What They Call “Private Money” In Football

Since 2011, the Hungarian government allowed companies to divert some of their taxes – and spend it on sports instead. By 2017, EUR 1.5 billion has gone into sports this way. This is what they call “private financing”. And it doesn’t include public money poured into stadiums, budgetary funds, the exorbitant (and ever-ballooning) costs of the water sports world championship and the application to host the 2024 Olympics. Oh, and there is also some actual, private sponsorship. Some appear to voluntarily support the sports – on top of all this.  

The companies that feel obliged to spend their taxes this way are not disclosed – yet it is an open secret that pushing money into the prime minister’s pet projects increases their chance to win public tenders. In fact, supporting Orbán’s favorite football club is not even an option – unless they are specifically invited to. Munching and spitting sunflower seeds with him in the VIP section of his favorite football club is a rare privilege.

Again, this is the stadium next to Orbán’s birth house in Felcsút, his lucky little village that’s showered in public money and EU funds and hosts a hilariously clumsy and outrageously over-financed football academy.

News site ran the numbers and concluded that 414.9 billion HUF (approx. 1.5 billion EUR) has been spent on the five sports (water polo, ice hockey, basketball, handball, and naturally, football). But we will never know which companies lavished their love on what – and what they have lobbied for in exchange.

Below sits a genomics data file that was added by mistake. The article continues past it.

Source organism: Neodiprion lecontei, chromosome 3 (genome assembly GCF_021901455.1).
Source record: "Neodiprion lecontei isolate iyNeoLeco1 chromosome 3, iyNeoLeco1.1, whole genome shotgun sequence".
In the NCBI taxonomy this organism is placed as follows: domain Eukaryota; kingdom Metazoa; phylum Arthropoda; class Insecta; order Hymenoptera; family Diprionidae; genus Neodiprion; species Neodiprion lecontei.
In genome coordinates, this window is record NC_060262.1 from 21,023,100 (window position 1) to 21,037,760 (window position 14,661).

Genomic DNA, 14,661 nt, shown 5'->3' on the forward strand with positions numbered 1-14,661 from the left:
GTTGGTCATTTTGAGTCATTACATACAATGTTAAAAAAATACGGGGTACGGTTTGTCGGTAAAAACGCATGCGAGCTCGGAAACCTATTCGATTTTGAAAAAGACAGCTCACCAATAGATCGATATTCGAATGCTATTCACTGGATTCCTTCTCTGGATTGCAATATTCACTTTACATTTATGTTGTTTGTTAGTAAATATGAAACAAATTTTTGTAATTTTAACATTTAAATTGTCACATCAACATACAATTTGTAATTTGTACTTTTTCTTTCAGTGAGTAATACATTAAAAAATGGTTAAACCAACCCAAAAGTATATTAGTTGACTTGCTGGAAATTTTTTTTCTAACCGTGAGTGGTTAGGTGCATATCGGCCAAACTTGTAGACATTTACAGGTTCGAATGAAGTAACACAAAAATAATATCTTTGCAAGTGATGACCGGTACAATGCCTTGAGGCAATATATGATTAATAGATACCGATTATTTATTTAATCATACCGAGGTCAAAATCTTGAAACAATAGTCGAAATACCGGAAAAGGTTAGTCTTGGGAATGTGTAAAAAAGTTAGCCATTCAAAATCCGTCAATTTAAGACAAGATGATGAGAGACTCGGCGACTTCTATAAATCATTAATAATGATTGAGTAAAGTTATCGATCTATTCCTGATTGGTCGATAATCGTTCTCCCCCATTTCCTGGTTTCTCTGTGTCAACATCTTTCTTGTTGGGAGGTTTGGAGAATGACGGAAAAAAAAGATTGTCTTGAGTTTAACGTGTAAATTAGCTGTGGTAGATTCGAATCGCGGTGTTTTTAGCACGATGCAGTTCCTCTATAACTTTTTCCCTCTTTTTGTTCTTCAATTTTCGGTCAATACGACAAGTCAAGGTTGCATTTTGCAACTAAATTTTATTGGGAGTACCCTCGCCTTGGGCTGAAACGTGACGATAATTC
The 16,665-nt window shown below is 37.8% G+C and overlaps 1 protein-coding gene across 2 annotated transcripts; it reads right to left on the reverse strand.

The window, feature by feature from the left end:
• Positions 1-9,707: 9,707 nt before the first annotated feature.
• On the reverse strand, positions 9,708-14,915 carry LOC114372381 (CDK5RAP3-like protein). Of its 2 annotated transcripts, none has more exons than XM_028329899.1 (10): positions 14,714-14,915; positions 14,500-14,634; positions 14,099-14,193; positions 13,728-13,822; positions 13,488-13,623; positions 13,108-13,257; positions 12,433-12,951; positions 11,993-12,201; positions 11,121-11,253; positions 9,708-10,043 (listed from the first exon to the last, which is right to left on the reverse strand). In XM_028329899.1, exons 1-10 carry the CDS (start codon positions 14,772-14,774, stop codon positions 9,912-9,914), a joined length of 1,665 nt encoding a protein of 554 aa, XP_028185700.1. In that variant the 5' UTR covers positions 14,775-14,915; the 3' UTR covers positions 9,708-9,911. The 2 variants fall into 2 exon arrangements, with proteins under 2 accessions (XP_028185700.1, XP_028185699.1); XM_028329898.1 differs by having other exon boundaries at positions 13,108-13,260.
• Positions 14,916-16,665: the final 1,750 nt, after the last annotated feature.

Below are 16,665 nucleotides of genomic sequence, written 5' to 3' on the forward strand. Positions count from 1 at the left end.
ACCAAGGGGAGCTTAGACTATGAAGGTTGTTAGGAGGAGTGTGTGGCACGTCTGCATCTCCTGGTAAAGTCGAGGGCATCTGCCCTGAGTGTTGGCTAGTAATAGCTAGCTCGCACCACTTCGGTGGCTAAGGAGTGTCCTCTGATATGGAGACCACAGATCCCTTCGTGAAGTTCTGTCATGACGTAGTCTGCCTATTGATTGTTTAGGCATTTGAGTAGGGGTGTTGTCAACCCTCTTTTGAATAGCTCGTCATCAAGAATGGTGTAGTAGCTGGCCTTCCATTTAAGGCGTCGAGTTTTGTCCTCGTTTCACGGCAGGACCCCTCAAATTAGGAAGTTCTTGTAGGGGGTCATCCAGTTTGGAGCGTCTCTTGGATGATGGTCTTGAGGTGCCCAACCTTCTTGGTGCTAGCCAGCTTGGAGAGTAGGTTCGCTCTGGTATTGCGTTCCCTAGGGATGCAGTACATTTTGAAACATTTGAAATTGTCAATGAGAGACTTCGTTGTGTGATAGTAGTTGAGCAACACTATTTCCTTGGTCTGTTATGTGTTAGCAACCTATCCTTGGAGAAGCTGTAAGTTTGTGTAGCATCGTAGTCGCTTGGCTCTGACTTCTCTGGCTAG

The amount of tax money diverted into sports equals the annual wage of schoolteachers, the four-year budget of the local medical system, and it could do miracles to the dangerously underfinanced healthcare system. And since all these things are centralized, nationalized or 100% state financed, it is not a demagogy to compare the sums. we are not against lowering taxes – but this is obviously something else entirely.

The government’s priorities are once again detached from the good of the country – or the people living in it. Apart from a few, well-connected football-enthusiasts and those who benefit from their taxpayer-financed largess.

And remember this example every time a government employee claims that something is totally private. Their definition of private is “crony-owned and legally extorted”.

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